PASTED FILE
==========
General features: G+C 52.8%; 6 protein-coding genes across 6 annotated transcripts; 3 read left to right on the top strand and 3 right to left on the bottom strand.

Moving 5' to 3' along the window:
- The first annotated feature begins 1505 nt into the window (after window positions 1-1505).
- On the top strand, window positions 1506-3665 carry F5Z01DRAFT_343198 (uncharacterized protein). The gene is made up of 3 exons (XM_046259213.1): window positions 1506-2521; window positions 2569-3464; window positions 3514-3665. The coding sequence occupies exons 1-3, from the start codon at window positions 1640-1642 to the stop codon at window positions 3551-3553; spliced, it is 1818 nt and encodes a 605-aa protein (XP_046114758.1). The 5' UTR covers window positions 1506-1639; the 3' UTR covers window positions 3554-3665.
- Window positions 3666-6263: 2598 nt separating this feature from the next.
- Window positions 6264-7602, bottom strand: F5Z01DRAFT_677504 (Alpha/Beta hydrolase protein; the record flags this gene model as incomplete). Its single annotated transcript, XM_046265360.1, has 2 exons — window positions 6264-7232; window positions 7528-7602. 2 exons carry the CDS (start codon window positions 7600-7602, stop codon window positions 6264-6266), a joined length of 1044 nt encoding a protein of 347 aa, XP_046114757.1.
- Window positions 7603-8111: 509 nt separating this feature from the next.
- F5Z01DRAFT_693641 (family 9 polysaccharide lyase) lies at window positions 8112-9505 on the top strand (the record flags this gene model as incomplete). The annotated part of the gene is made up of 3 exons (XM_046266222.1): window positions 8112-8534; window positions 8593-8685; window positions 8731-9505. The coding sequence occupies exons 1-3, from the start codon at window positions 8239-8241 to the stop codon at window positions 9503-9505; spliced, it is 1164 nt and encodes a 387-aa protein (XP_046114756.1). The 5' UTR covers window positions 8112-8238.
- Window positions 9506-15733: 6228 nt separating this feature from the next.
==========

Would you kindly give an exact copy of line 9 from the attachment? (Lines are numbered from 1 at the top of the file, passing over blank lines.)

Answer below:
- Window positions 9506-15733: 6228 nt separating this feature from the next.